Will installing the latest software update all direcctv equipment such as my HR34 and the 2 HD receivers or are there different software updates for different equipment?
I expect the Cinema Connection Kit becomes involved in software updates. My wi-fi network has a random 63 character (numbers and both upper and lower case letters) passphrase and I am not looking forward to manually entering it using a TV remote (I use cut and paste when a computer needs the passphrase).

My basement has a drop ceiling so I can move ceiling tile around and run cable to all of the rooms in my house. My cable company ran cable to several rooms that do not have TVs in them right now such as a spare bedroom. I have used TVs in these rooms in the past. My order has 3 TVs in it in 3 different rooms. Will the installer run cable in the ceiling (or leave extra cable in the ceiling) for possible expansion into more than 3 rooms?

The cable company ran the cable from the street into my utility room in the basement (using the drop ceiling) and branched cable to all other rooms from that single location. All the splitters are in the utility room for easy access. Can I expect the directv installer to follow this type of layout?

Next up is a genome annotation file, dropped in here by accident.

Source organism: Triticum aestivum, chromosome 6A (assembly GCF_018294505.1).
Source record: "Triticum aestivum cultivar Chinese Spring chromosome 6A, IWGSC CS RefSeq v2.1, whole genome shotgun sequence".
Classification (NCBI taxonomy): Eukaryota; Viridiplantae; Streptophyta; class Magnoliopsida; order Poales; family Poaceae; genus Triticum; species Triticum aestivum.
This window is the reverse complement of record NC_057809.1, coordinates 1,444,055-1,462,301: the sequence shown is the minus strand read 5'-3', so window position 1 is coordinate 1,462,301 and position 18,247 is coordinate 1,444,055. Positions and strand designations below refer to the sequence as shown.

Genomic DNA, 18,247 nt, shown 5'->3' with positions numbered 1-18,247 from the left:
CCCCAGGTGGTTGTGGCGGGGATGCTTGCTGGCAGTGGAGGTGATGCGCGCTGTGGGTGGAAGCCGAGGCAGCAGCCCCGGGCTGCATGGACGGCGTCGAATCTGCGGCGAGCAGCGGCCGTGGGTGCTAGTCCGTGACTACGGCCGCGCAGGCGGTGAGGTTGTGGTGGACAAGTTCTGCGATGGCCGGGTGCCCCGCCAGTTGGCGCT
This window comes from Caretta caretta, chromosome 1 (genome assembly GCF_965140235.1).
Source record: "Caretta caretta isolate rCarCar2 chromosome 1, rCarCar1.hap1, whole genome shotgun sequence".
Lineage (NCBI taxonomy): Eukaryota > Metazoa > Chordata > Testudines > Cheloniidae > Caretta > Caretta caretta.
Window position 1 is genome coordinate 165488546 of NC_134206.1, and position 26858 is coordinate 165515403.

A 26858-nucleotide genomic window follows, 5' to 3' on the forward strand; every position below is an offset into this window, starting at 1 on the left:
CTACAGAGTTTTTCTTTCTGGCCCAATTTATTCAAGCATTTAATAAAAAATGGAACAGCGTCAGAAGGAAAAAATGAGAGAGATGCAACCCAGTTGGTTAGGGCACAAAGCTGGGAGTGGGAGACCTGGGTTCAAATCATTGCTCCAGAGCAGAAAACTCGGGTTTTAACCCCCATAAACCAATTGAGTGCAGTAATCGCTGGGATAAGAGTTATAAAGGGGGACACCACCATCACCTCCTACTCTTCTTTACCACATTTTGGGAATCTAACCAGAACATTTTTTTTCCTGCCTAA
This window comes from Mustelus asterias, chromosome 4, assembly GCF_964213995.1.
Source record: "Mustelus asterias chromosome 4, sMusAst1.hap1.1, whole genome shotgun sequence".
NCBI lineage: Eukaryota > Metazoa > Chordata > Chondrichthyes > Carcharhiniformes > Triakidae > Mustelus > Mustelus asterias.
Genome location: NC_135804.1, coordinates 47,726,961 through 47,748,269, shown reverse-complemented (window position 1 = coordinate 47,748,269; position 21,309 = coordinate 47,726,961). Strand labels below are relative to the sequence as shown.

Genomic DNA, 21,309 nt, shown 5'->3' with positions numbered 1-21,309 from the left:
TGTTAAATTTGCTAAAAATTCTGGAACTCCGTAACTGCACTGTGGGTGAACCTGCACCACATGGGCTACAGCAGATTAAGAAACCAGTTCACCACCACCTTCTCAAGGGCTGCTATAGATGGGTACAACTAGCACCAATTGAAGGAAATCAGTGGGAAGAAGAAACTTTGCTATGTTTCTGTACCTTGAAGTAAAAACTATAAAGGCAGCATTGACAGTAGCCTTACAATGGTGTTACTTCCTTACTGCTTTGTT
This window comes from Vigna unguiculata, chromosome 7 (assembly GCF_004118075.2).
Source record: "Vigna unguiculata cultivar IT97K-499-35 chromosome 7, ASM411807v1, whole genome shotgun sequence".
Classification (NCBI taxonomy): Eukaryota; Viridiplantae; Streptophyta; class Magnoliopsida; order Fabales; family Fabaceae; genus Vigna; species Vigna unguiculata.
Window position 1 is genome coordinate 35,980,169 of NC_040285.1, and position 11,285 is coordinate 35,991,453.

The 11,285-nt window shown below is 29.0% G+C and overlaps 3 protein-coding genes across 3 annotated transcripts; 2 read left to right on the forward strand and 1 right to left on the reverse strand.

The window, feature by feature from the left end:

The cable company put in a cable TV amplifier in the cable structure to increase the signal level for traveling an extended distance (my guess is the longest cable run is about 80 feet). Is signal strength over an extended distance an issue with directv?

As always, your comments and suggestions are appreciated.
Terry


Software updates are automatic you don't need to worry about that. If a newer version is in the stream it will update it.

The installer may be able to tie into your existing wires but only he'll be able to tell you for sure. Technicians get paid by the job not the hour so if it's up to spec and is easier he will do it. If the cable is not up to spec though he will not be able to use it and have to run new lines.

Any RF signal is impacted by distance so depending on how long the run is from your pole to the house and then the internal lines are you may need to look at amps which is not something DIRECTV will provide. If you can post the length that the trench will be and then the distance of your lines inside it will give us a better idea.

DIRECTV does not future proof installations so they'll only install what is necessary to get your 3 TV's going. They will not, and should not, connect your other rooms as this would also impact your signal strength depending on splitters used.

Another factor is where the ground is for your house as well. DIRECTV will have to have the system grounded so they'll run a line to the ground. The easiest way to find it is to look to see where your cable is grounded. They'll put a grounding block there. So the distance from the dish to there is important and then from there to the inside.